2. Ray C. Fair & Robert J. Shiller, 1989. "The Informational Content of Ex Ante Forecasts," NBER Working Papers 2503, National Bureau of Economic Research, Inc.
  3. Cukierman, Alex, 2007. "The Limits of Transparency," CEPR Discussion Papers 6475, C.E.P.R. Discussion Papers.
  4. Margaret McConnell & Gabriel Perez Quiros, 2000. "Output fluctuations in the United States: what has changed since the early 1980s?," Proceedings, Federal Reserve Bank of San Francisco, issue Mar.
  5. James H. Stock & Mark W. Watson, 2003. "Has the Business Cycle Changed and Why?," NBER Chapters, in: NBER Macroeconomics Annual 2002, Volume 17, pages 159-230 National Bureau of Economic Research, Inc.
  6. Olivier Blanchard & John Simon, 2001. "The Long and Large Decline in U.S. Output Volatility," Brookings Papers on Economic Activity, Economic Studies Program, The Brookings Institution, vol. 32(1), pages 135-174.
  7. Christopher A. Sims, 2002. "The Role of Models and Probabilities in the Monetary Policy Process," Brookings Papers on Economic Activity, Economic Studies Program, The Brookings Institution, vol. 33(2), pages 1-62.
  8. Christina D. Romer & David H. Romer, 2008. "The FOMC versus the Staff: Where Can Monetary Policymakers Add Value?," American Economic Review, American Economic Association, vol. 98(2), pages 230-35, May.
  9. James H. Stock & Mark W. Watson, 2003. "Has the business cycle changed?," Proceedings - Economic Policy Symposium - Jackson Hole, Federal Reserve Bank of Kansas City, pages 9-56.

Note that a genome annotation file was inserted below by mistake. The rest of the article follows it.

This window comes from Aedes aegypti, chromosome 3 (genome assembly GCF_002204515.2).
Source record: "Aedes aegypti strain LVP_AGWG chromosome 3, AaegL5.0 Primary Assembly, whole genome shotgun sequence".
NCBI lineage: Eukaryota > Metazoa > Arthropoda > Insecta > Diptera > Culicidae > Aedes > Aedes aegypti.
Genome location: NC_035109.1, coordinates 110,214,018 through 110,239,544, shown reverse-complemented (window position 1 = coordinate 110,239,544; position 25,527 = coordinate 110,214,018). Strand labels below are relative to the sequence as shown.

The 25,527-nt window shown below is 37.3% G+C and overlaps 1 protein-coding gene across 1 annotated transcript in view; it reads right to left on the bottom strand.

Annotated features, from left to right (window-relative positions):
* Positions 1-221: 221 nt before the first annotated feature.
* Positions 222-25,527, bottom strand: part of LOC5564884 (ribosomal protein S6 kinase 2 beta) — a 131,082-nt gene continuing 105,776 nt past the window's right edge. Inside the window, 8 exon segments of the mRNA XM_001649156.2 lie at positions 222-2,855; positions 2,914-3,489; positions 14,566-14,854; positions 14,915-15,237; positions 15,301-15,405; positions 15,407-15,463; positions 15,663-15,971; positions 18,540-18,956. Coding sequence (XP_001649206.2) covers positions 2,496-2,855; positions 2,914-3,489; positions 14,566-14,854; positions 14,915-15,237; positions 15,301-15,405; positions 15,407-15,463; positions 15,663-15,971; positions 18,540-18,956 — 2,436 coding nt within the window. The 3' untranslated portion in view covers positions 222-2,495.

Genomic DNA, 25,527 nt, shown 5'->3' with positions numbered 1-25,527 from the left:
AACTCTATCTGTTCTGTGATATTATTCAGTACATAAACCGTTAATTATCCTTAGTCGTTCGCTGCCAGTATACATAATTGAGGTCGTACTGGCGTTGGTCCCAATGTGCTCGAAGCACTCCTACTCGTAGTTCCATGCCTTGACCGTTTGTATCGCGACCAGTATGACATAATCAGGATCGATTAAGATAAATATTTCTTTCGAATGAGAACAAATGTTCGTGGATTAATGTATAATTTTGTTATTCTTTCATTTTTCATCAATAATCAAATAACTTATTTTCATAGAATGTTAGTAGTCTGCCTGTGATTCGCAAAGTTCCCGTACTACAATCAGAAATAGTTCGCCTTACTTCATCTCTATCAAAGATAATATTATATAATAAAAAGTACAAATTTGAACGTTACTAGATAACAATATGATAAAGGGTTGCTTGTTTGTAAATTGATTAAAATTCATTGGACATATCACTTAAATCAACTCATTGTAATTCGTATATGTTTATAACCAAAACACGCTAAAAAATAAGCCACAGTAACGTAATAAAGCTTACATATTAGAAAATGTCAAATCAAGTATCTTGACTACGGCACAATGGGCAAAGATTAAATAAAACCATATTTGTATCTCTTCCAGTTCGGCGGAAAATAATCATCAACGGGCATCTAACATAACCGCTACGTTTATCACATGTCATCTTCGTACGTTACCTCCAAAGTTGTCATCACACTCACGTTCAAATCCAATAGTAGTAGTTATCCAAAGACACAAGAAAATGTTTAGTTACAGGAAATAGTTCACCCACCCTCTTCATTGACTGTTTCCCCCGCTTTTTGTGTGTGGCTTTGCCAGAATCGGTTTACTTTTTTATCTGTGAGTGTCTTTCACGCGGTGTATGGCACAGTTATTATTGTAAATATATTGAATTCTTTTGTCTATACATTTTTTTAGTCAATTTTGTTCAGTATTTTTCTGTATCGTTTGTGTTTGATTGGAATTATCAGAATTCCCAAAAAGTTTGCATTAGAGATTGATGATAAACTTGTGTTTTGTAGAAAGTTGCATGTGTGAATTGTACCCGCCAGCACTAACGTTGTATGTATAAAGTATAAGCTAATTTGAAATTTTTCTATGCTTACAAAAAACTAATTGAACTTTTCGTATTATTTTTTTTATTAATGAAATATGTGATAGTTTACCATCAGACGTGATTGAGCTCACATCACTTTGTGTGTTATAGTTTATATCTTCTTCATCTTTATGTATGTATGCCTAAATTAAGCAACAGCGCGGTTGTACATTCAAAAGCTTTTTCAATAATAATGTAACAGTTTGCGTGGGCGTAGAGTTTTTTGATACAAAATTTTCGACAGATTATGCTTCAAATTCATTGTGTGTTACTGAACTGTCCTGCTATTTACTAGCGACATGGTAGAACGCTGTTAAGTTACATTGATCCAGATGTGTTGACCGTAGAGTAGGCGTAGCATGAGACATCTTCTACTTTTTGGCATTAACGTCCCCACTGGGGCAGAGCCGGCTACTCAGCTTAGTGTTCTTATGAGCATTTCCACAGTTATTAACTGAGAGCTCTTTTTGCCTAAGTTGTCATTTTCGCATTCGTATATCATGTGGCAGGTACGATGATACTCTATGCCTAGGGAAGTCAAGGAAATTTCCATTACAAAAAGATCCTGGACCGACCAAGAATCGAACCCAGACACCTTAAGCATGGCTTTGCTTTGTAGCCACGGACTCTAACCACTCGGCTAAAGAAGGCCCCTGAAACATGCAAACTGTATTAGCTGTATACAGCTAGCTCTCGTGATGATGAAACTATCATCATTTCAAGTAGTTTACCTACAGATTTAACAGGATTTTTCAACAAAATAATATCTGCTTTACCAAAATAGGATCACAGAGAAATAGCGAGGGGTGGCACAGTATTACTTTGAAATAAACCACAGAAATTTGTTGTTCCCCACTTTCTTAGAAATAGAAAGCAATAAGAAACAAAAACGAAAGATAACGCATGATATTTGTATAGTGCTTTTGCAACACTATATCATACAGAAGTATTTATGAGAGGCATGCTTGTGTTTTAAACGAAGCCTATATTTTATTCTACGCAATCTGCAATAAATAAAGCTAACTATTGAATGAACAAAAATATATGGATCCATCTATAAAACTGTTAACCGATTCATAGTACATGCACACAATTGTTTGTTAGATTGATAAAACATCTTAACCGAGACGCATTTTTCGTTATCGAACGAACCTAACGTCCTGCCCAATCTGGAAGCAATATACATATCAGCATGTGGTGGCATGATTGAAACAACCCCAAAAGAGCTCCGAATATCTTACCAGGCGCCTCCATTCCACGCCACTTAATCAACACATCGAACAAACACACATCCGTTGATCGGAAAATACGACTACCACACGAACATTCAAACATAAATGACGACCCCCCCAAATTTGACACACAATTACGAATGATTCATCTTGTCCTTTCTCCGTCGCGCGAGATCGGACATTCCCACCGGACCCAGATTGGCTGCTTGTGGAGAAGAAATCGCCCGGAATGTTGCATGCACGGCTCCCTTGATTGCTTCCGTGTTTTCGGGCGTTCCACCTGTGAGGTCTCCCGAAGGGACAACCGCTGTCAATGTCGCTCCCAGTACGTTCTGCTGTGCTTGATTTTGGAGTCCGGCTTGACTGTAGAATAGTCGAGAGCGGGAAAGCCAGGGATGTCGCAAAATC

10. Andrew Atkeson & Lee E. Ohanian., 2001. "Are Phillips curves useful for forecasting inflation?," Quarterly Review, Federal Reserve Bank of Minneapolis, issue Win, pages 2-11.
  11. James H. Stock & Mark W. Watson, 2007. "Erratum to "Why Has U.S. Inflation Become Harder to Forecast?"," Journal of Money, Credit and Banking, Blackwell Publishing, vol. 39(7), pages 1849-1849, October.
  12. Harvey, David & Leybourne, Stephen & Newbold, Paul, 1997. "Testing the equality of prediction mean squared errors," International Journal of Forecasting, Elsevier, vol. 13(2), pages 281-291, June.
  13. David H. Romer & Christina D. Romer, 2000. "Federal Reserve Information and the Behavior of Interest Rates," American Economic Review, American Economic Association, vol. 90(3), pages 429-457, June.
  14. James H. Stock & Mark W. Watson, 2006. "Why Has U.S. Inflation Become Harder to Forecast?," NBER Working Papers 12324, National Bureau of Economic Research, Inc.
  15. David Reifschneider & Peter Tulip, 2007. "Gauging the uncertainty of the economic outlook from historical forecasting errors," Finance and Economics Discussion Series 2007-60, Board of Governors of the Federal Reserve System (U.S.).